Inward Folding of the Liner-Lifts

pdf_iconInward Folding of the Liner – Lifts | Print Version

Inward folding has been observed on finished liners, sometimes on the invert, but not exclusively. Such folds can be small, raised areas which do not seriously hamper flow or access. Equally, they can be catastrophic, almost completely obstructing flow and access.

Causes: The formation of lifts as opposed to fins is associated with the reduction or removal of internal pressure within a liner.

While a cured liner is hot, it has a reduced stiffness. If the internal pressure is removed while the liner is still hot then external water pressure may overcome the buckling resistance of the liner.

Even if the internal pressure is not removed, it is possible for side connections to fill with water to such a level that it overcomes the internal pressure in the liner.

In the case of a liner which has been damaged, water may find its way under the coating and wash some of the resin out before it has cured. Depending on the external water pressure on the removal of the internal pressure the liner, and with the liner being partly devoid of resin, it may collapse in those locations.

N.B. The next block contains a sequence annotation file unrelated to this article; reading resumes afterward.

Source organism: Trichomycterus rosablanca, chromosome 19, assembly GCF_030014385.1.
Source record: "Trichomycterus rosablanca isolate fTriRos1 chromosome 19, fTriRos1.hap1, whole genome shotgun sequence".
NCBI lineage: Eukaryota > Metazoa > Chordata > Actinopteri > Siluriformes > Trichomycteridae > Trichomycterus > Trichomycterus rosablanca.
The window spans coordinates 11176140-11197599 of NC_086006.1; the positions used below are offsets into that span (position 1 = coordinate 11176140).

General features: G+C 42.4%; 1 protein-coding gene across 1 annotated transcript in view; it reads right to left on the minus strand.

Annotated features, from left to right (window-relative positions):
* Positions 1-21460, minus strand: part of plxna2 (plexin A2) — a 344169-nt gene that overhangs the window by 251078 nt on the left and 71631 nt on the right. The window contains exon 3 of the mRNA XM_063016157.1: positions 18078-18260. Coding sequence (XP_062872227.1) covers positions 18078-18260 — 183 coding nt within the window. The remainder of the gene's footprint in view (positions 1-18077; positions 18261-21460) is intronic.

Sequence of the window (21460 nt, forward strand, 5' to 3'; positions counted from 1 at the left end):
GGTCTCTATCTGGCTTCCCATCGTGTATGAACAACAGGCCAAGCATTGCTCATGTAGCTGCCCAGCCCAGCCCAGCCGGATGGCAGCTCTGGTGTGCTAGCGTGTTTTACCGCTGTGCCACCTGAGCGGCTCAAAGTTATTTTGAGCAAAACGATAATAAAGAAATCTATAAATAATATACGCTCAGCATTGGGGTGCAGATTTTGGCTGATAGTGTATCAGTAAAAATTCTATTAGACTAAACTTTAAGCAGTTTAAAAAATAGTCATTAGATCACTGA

In some cases, the water circulation may have been inadequate such that the top of the liner has cured, but the bottom has not. In this case, it is possible for the invert to lift under the influence of external ground water pressure after internal pressure is removed.

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Figure 1: A lining showing small areas of inward folding. (Click photo to view video.)

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Figure 2: A lining showing another example of inward folding of relatively small extent. (Click photo to view video.)

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Figure 3: An area of inward folding being cut out remotely. (Click photo to view video.)

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Figure 4: An area of inward folding being cut out by hand. (Click photo to view video.)

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Figure 5: An area of severe inward folding. (Click photo to view video.)

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Figure 6: An area of inward folding associated with a cracked lining. (Click photo to view video.)

Solutions: Make sure that the liner is fully cured around the complete circumference.

For heat cured liners, the water circulation system should be a vertical circulation that is established in the pipe to avoid stratification and hence avoid cold spots at the invert.

Damage to the coating should be avoided to prevent leaks through the coating.

Ensure that the lining has cooled adequately before releasing the internal pressure.

Ensure that side connections are stopped-off or kept pumped-out where they could otherwise allow an external head to develop.

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